We are using cookies to implement functions like login, shopping cart or language selection for this website. Furthermore we use Google Analytics to create anonymized statistical reports of the usage which creates Cookies too. You will find more information in our privacy policy.
OK, I agree I do not want Google Analytics-Cookies
The International Journal of Oral & Maxillofacial Implants
Login:
username:

password:

Plattform:

Forgotten password?

Registration

Int J Oral Maxillofac Implants 34 (2019), No. 5     29. Oct. 2019
Int J Oral Maxillofac Implants 34 (2019), No. 5  (29.10.2019)

Page 1161-1168, doi:10.11607/jomi.7365, PubMed:30892291


Retrospective and Clinical Evaluation of Aftermarket CAD/CAM Titanium Abutments Supporting Posterior Splinted Prostheses and Single Crowns
Hsu, Kuang-Wei / Wei, Pein-Chi / Chen, Yu-Ling / Liou, Eric J. W.
Purpose: To evaluate the clinical outcomes of aftermarket computer-aided design/computer-assisted manufacturing (CAD/CAM) titanium abutments supporting splinted prostheses and single crowns in the posterior region.
Materials and Methods: This study retrospectively evaluated the records of patients who received posterior implant-supported splinted restorations and single crowns supported by aftermarket CAD/CAM titanium abutments. Recall and clinical examination of the patients were performed between January 2017 and February 2018. A logistic regression was conducted to evaluate the influence of variables on the occurrence of complications and success rates. Correlations between the bone-level change and variables were calculated using the Spearman correlation.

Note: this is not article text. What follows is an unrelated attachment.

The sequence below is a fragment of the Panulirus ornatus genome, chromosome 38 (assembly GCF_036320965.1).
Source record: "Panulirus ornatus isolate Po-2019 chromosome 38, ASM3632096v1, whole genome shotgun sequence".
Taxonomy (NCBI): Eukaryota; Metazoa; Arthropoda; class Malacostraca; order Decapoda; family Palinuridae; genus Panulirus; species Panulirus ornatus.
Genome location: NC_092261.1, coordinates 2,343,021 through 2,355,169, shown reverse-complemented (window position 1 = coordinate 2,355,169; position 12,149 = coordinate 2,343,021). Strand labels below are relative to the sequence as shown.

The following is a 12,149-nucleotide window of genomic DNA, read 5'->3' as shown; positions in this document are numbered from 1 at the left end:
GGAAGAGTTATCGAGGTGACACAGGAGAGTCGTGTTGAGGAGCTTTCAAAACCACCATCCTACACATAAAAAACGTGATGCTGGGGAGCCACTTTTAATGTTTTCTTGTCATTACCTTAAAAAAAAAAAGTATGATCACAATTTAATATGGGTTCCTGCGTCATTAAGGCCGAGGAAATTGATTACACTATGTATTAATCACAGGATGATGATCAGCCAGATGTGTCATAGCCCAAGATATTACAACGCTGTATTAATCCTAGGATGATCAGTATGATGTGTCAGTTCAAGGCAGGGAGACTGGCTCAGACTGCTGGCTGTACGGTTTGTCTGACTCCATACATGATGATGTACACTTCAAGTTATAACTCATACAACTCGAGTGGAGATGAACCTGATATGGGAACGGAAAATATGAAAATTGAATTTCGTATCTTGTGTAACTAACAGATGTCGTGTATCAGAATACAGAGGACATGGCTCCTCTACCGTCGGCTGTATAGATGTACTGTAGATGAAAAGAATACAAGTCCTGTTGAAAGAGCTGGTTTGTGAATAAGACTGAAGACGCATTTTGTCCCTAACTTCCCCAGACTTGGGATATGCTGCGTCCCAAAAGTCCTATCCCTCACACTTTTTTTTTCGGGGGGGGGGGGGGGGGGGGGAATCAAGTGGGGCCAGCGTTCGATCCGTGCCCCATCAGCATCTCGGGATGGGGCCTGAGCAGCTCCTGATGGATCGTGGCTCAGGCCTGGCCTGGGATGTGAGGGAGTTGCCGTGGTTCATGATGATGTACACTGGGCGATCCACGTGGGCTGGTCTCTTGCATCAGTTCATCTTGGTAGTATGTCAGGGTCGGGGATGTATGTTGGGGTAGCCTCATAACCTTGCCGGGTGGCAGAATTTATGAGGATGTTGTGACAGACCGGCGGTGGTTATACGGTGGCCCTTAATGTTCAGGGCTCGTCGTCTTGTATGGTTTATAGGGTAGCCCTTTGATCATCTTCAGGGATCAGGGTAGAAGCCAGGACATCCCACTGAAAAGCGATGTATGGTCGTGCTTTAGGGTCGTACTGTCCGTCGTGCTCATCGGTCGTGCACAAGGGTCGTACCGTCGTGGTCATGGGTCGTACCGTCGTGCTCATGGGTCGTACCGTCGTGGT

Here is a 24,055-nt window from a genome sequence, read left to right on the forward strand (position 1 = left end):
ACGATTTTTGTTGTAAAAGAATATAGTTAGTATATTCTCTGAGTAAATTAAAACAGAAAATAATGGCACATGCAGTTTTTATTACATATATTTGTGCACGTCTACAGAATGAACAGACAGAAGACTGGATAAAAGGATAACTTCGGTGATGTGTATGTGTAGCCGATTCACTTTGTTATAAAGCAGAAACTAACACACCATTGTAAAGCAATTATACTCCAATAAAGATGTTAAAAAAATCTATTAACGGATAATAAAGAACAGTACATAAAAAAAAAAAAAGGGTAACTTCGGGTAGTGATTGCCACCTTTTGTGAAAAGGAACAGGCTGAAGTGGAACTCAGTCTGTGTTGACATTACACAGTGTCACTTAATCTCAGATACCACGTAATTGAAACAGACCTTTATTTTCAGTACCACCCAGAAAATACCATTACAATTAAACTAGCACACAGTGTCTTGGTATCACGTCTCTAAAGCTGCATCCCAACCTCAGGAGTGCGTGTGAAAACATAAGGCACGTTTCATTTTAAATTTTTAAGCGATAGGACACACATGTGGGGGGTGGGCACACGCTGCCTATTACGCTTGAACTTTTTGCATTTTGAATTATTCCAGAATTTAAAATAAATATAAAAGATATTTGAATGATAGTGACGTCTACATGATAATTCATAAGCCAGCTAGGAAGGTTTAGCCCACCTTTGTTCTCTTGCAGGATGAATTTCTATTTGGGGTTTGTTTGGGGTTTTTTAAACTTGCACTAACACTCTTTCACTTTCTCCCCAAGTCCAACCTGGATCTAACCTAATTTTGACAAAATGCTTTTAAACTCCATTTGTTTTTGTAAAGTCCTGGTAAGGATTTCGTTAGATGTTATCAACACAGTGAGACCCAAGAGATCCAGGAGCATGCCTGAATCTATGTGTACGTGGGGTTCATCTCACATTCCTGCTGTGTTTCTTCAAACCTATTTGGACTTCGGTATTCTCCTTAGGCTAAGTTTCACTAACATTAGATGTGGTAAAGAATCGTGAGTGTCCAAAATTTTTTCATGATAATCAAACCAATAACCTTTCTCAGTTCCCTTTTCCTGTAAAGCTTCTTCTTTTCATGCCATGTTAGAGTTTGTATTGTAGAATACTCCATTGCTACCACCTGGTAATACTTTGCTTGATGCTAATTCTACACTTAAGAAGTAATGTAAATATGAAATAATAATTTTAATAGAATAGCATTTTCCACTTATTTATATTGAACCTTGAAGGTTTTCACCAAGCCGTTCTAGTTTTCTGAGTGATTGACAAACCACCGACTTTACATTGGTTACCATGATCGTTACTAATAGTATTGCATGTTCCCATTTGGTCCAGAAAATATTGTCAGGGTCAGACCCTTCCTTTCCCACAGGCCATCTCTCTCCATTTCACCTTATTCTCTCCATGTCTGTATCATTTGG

Results: One hundred thirty-five patients with 287 implants (86 crowns and 97 splinted prostheses) were recalled and examined clinically and radiographically after a mean observation period of 6.3 ± 1.2 years (range 4.1 to 9 years). Failure of three implants led to a survival rate of 99.0%. Complications included 18 (9.8%) ceramic chippings, 15 (8.2%) screw loosenings, 8 (4.4%) decementations, 52 (38.5%) patients with peri-implant mucositis, and 9 (6.7%) patients with peri-implantitis. A significantly higher incidence of ceramic chipping occurred with bruxers (odds ratio [OR] = 3.939, 95% confidence interval [CI] = 1.28 to 12.09, P < .05). All screw loosenings occurred in single crowns. All decementations were observed in restorations cemented with temporary cement. Marginal bone loss around implants was significantly correlated with smoking (r = -0.155, P < .05). Hypertension was significantly associated with peri-implant mucositis (OR = 4.7, 95% CI = 1.65 to 13.39, P < .05). The technical success rate was 80.1%. The biologic success rate was 57%. There was no association between the restoration type and the success rates of the restorations.
Conclusion: Using aftermarket CAD/CAM titanium abutments to support posterior restorations yielded comparable survival and success rates after a mean observation period of 6 years. However, in light of the relatively high incidence of screw loosenings, especially in patients receiving single-implant crowns, informing patients of the additional chairside aftercare with this type of treatment option is recommended.

Keywords: aftermarket CAD/CAM titanium abutment, biologic complications, dental implant, posterior fixed prostheses, radiographic measurement, technical complications